By now, everyone’s heard the message: texting and driving is bad. Very bad. Avoid it at all costs. What about just texting and … walking? Is that so bad? Yes, in fact, it is. Indeed, pedestrians who talk and text—“petextrians” as they are called—are on the rise, and so are pedestrian fatalities.
Prior to the widespread use of cell phones, pedestrian deaths were on the decline. In fact, between the mid-1970s to the early 2000s, pedestrian deaths dipped to about 11% of all traffic fatalities, according to a report by Governors Highway Safety Administration. However, since 2009, pedestrian traffic fatalities increased by 15%. It seems as if the meteoric rise in cell phone use—and in turn, pedestrian distraction—may be what is driving up that disconcerting number. As more and more people use cell phones, more people are getting injured or killed while walking and talking on them: in 2004, the percentage of pedestrians killed while on their cell phones was 1%. By 2013, however, that percentage had increased to 3%.
Not surprisingly, distracted walking might be the biggest problem with teenagers. According to an article by ABC News, almost 40% of teens have been hit or nearly hit by a passing car, motorcycle, or bike. Of that group, nearly all report walking while being distracted at higher rates than their contemporaries. For some reason, many teens see nothing wrong with using their phones while walking. When they feel the need to post something funny on Facebook, the basic lessons that they learned as a child about paying attention to cars while crossing the street are suddenly, and sometimes tragically, forgotten.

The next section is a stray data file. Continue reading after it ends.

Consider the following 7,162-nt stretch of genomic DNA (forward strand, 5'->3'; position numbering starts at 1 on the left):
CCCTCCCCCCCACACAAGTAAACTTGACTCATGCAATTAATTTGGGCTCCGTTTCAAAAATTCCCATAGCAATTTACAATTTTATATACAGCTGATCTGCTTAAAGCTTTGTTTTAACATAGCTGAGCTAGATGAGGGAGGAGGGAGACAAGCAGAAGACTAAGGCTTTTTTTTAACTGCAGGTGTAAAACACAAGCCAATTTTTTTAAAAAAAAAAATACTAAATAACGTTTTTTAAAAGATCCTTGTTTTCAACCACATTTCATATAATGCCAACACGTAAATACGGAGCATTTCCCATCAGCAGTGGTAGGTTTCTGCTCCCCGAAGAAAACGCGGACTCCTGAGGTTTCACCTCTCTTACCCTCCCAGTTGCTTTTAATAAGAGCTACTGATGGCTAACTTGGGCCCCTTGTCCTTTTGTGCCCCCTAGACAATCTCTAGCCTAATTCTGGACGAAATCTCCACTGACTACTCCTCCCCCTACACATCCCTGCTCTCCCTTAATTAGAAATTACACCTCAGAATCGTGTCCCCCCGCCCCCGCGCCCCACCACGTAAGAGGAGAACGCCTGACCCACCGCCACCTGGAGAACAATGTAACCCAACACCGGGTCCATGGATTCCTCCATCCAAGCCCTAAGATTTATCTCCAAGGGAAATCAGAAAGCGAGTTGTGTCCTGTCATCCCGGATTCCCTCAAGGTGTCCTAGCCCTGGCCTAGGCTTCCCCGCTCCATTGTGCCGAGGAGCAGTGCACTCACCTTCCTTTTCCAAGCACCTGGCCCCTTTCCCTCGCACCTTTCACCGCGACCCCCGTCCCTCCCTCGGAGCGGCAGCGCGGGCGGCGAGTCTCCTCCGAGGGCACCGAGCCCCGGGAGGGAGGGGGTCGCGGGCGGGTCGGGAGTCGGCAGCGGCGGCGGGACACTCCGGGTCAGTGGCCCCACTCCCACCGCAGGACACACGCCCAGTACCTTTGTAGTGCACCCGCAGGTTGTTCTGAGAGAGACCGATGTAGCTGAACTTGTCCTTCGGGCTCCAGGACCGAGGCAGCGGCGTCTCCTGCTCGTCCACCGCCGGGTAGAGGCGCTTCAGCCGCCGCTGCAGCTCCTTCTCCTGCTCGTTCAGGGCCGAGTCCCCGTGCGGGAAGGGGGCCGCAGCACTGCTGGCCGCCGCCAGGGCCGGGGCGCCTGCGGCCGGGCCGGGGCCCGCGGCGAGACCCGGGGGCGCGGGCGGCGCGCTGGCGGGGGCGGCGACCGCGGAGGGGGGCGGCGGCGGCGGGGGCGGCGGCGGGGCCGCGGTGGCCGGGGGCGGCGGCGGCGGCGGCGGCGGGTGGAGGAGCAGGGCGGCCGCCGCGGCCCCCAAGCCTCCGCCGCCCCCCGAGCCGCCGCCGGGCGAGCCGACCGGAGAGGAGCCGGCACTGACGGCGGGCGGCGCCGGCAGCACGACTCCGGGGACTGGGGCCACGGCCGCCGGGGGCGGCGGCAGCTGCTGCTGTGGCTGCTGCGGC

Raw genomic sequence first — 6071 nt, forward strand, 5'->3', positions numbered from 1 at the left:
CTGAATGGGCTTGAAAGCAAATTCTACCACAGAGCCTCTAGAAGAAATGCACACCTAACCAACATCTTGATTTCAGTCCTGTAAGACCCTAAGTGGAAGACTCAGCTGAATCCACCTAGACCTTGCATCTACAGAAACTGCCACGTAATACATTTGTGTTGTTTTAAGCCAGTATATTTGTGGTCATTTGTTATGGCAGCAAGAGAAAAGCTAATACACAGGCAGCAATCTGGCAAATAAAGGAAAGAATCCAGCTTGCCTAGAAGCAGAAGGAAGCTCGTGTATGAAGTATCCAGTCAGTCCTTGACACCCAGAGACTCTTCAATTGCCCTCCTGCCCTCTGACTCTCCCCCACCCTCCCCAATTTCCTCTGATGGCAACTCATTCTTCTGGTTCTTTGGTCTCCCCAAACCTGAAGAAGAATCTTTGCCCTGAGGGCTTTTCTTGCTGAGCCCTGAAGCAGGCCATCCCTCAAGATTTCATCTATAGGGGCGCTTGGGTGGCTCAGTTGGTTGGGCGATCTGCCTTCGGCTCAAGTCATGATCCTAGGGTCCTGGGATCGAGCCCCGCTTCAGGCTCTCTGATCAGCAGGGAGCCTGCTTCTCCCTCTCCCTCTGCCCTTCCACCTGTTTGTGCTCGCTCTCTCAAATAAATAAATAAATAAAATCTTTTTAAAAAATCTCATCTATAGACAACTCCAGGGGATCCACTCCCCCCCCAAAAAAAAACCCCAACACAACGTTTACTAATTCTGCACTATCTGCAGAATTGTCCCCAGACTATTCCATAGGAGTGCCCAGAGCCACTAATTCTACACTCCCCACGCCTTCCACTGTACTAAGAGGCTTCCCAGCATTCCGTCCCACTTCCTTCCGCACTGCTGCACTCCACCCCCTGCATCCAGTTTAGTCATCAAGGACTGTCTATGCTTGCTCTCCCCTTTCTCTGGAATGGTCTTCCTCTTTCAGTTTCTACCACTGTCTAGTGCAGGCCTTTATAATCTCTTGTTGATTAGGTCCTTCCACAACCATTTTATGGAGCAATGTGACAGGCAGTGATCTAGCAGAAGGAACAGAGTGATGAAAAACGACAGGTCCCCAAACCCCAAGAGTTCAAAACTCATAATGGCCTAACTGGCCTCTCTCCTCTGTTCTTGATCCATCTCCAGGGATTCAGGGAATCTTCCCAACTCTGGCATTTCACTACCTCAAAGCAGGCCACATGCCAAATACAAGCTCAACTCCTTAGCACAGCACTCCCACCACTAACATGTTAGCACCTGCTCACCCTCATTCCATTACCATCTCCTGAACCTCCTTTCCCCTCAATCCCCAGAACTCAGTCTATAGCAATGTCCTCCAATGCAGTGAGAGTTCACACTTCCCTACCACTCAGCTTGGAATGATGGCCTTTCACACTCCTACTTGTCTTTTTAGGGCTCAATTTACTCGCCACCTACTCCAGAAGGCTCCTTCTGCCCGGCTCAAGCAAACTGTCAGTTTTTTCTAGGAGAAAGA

The problem isn’t limited to just teenagers, though. When any walker doesn’t paying attention to what’s going on around them—either by taking their time to cross streets, failing to look both ways for cars, or ignoring traffic lights—tragedy can occur very quickly. Distracted walking doesn’t just mean texting while walking, either: it encompasses looking down while playing a video game on one’s phone, walking with earphones in, or strolling while talking on the phone, in addition to walking while texting. Intersections are particularly dangerous, with more than 1 in 5 pedestrian deaths occurring there, according to www.safekids.org.
What can be done to combat this problem? According to the Christian Science Monitor, many cities are devising their own safety campaigns to address this menace head-on. Delaware highway safety officials implemented for a public education campaign by placing decals on crosswalks and sidewalks at busy intersections urging pedestrians to “Look up. Drivers aren’t always looking out for you.” Additionally, Philadelphia officials launched a campaign entitled “Road Safety, Not Rocket Science,” stating pedestrians should “pick head up, put phone down.”
Hopefully, these public safety campaigns will make some headway. In the meantime, please remember to put your phone down when walking, and urge children to do the same. Through combined efforts, this problem can be tackled head-on.
If you become a victim of any injury due to another’s negligence, call the skilled attorneys at Brooks Law Group today. We can determine whether you are entitled to any compensation.